The call to the Salamones lasted about three minutes, records show. Linda Salamone speculates she might have offered Maura recommendations on other places to stay, though her memory was foggy by the time police finally interviewed her - nearly a year after Maura went missing.
Maura called a fellow nursing student at 1:13 p.m., though the purpose for her call is not clear. According to John Healey, a New Hampshire private investigator who is familiar with the case, Maura may have arranged to give her scrubs to a fellow nursing student. Family member Helena Murray maintains that Maura, always conscientious, was merely returning scrubs she borrowed from another student.
At 2:05 p.m. Maura made a five-minute call to 1-800-GOSTOWE, where hotel bookings can be made. The "Go Stowe" system was actually out of order at this time so Maura could not have made a reservation and could only listen to voice recordings.
Also on Monday, Maura sent an email to her boyfriend, Billy Rausch. Maura's email to Billy that day read: "I love you more stud I got your messages, but honestly, i didn't feel like talking to much of anyone, i promise to call today though" The message was signed "love you, maura."
At 2:18 p.m. Maura called Billy on his cell phone and left a brief voicemail message. She said something along the lines of "I love you, I miss you, I want to talk," according to Billy's mother, Sharon Rausch. The cell phone Maura used was a gift from Billy, but Sharon's name was on the account.
Billy would later be shipped out to Iraq.
A police investigation later revealed that Maura also emailed teachers at the UMass Nursing School and her boss at a local art gallery to let them know she would be out of town for several days due to a death in the family. There was no death according to Maura's family.
Maura's friends don't know why she made up the death-in-the-family story. "There was something she wanted to get away and think about," said long-time friend Liz Drewniak. "Maybe she just wanted to get away. She was probably under a lot of pressure."
"There was something she wanted to get away and think about," said long-time friend Liz Drewniak. "Maybe she just wanted to get away. She was probably under a lot of pressure."
There is further evidence suggesting that Maura had intended to leave campus for at least a few days. Maura had "fastidiously packed all her belongings into boxes before she left school, even removing the art from her dorm room walls," the Boston Globe reported, citing UMass Police Lieutenant Robert Thrasher.
"It looked like she was planning to leave school," said Lieutenant John Scarinza of the New Hampshire State Police.
Although police and some friends suggest from her packing that Maura may have been intending to leave school permanently, there is reason to doubt such a conclusion.
Maura met her boyfriend, Billy Rausch, in the fall of 2001 while attending West Point. Maura was following in her sister Julie’s footsteps, but later decided military life wasn’t for her and transferred to UMass. Despite the distance Maura and Billy remained close.
Maura had recently returned from winter break. The University of Massachusetts has an unusually long break running from before Christmas into late January. Maura returned home to Hanson during her break and logically would have packed her belongings for such an extended time away. The UMass calendar refers to a "Welcome Back Week," occurring over the last week of January and into the first week in February. It is therefore plausible that Maura had been back on campus less than 10 days.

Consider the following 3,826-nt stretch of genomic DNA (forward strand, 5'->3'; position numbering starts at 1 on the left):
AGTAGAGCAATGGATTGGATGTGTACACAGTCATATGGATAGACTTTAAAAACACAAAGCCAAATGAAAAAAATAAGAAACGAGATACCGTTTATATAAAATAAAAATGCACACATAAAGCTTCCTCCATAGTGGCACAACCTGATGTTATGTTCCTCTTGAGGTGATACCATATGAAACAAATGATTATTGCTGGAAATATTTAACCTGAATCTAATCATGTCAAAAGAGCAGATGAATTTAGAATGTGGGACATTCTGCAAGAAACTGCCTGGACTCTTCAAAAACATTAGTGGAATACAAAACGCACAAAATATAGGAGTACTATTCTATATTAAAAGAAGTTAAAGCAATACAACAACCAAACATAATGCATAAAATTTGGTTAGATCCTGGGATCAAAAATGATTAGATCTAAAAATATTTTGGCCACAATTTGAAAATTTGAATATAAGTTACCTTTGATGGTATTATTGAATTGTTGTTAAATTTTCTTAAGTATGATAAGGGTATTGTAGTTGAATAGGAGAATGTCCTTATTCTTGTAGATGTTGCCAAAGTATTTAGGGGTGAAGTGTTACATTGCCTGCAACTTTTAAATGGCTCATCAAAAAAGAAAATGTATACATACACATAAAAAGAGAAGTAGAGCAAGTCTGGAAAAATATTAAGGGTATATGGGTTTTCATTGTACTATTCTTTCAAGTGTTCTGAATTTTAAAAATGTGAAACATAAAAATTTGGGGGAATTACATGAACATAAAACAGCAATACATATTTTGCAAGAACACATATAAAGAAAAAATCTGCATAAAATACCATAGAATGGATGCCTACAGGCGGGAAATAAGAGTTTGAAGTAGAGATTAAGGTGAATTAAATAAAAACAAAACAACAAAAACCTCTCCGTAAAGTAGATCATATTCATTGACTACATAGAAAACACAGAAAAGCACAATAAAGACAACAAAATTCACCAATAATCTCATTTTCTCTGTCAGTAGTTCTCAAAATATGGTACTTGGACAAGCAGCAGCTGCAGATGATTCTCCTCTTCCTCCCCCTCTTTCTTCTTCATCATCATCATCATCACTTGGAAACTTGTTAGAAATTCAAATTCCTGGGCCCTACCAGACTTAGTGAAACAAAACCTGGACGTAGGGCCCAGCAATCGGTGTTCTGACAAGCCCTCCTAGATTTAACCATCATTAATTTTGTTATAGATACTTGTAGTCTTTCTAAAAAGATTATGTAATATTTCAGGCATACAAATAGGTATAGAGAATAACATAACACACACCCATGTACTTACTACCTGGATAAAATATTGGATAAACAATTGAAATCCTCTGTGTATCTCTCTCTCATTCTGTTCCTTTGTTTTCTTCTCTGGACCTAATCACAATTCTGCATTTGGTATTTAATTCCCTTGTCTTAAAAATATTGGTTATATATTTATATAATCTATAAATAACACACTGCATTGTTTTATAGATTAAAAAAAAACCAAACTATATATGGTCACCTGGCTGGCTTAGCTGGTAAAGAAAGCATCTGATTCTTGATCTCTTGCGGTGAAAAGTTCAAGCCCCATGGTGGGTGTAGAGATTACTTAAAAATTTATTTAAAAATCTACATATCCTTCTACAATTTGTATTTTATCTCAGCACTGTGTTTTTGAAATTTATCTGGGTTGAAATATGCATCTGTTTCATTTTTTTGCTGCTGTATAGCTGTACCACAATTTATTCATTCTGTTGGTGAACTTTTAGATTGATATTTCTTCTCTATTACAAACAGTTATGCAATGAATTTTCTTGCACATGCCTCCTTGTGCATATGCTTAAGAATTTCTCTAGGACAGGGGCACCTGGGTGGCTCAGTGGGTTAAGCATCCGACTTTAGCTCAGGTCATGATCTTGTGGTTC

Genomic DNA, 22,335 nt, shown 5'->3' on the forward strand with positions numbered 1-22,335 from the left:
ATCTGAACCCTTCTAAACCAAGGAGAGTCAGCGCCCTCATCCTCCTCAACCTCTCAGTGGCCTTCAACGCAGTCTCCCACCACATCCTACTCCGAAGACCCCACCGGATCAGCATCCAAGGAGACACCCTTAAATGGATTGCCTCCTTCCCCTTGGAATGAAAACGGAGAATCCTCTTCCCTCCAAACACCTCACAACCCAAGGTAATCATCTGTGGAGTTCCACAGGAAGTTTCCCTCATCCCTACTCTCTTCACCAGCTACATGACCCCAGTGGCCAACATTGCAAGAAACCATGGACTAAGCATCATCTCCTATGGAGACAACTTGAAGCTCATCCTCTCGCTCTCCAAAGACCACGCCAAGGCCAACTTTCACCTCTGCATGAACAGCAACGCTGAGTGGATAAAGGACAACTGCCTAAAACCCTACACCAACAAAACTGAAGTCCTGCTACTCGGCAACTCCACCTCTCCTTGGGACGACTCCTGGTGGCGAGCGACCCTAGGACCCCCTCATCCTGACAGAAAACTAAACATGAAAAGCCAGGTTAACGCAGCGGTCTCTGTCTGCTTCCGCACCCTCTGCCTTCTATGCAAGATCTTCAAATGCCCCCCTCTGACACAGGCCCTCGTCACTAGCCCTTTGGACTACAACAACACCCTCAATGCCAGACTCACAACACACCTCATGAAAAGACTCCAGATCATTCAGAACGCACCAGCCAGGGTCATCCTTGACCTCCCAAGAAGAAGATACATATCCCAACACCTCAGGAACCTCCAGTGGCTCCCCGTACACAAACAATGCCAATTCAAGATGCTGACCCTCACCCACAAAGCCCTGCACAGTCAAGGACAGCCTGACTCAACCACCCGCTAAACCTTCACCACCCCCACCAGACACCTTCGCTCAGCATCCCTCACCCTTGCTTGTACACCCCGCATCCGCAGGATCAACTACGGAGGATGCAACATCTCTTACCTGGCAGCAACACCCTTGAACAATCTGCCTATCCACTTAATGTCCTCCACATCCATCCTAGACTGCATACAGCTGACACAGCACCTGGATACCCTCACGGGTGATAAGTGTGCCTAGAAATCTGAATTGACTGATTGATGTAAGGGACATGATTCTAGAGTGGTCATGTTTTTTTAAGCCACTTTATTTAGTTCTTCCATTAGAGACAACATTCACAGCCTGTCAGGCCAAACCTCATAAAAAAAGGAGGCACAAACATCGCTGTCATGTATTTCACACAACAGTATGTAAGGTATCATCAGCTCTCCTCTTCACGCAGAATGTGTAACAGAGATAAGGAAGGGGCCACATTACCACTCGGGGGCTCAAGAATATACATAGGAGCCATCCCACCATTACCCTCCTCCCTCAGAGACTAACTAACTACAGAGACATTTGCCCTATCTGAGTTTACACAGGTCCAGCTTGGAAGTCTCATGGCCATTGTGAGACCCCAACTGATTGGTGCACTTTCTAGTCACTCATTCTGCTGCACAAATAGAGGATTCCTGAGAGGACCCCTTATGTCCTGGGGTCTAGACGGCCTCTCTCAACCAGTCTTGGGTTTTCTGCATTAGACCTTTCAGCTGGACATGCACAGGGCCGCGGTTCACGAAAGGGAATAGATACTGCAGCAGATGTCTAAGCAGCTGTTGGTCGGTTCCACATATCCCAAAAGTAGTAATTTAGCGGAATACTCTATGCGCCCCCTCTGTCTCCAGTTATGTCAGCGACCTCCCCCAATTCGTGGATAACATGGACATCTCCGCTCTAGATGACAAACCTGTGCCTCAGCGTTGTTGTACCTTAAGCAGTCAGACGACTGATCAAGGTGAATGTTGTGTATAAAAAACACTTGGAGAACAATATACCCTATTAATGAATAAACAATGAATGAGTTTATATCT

Family members also point out that Maura was a "neat-freak" by nature, so it wouldn't be unusual for the former West Point cadet to have her belongings carefully packed and arranged.
Moreover, there is no indication that Maura was doing poorly in school. To the contrary, she had made the dean's list the prior semester and was known as a good student.
Before leaving the UMass campus on Monday, Maura packed some clothing and toiletries, including a toothbrush and floss. Maura was especially conscientious with her dental hygiene, according to her mother Laurie Murray; she would never go long without brushing and flossing. She also brought along her birth control, according to private detective John Smith.
Maura must have packed her college textbooks as well since they were later found in her car. Maura had been getting rides from friends at school due to her car problems, says Sharon Rausch, so it is unlikely the textbooks would have already been in the car.
Maura also packed a cell phone charger and a Samsung travel adapter for her cell phone.
Finally, Maura grabbed her favorite stuffed animal, a monkey her father had given her, and a diamond necklace from Billy.
Sometime around 3:30 p.m. on Monday, Feb. 9, Maura left her dorm and got into her Saturn.
At 3:40 p.m. she withdrew $280 from a nearby ATM, leaving her account almost empty. Maura was due to be paid soon from her two part-time jobs.
Maura then stopped off at a local liquor store and bought about $40 worth of alcohol: Bailey's, Kahlua, vodka and a box of wine according to her sister Kathleen. Police later found a liquor store receipt in Maura's car. A police review of surveillance footage showed Maura was alone at both the ATM and the liquor store.
Maura Murray then hit the road, heading north toward the New Hampshire wilderness. She never returned.
At 4:37 p.m. Maura checked her voicemail for messages. This was the last recorded call on her cell phone.
As she promised her father, Maura obtained accident forms before leaving town; the forms were later found in her vehicle. Maura may have stopped at the Registry of Motor Vehicles on Route 9 in neighboring Hadley or she could have downloaded them from the Registry website.
Maura Murray then hit the road, heading north toward the New Hampshire wilderness. She never returned.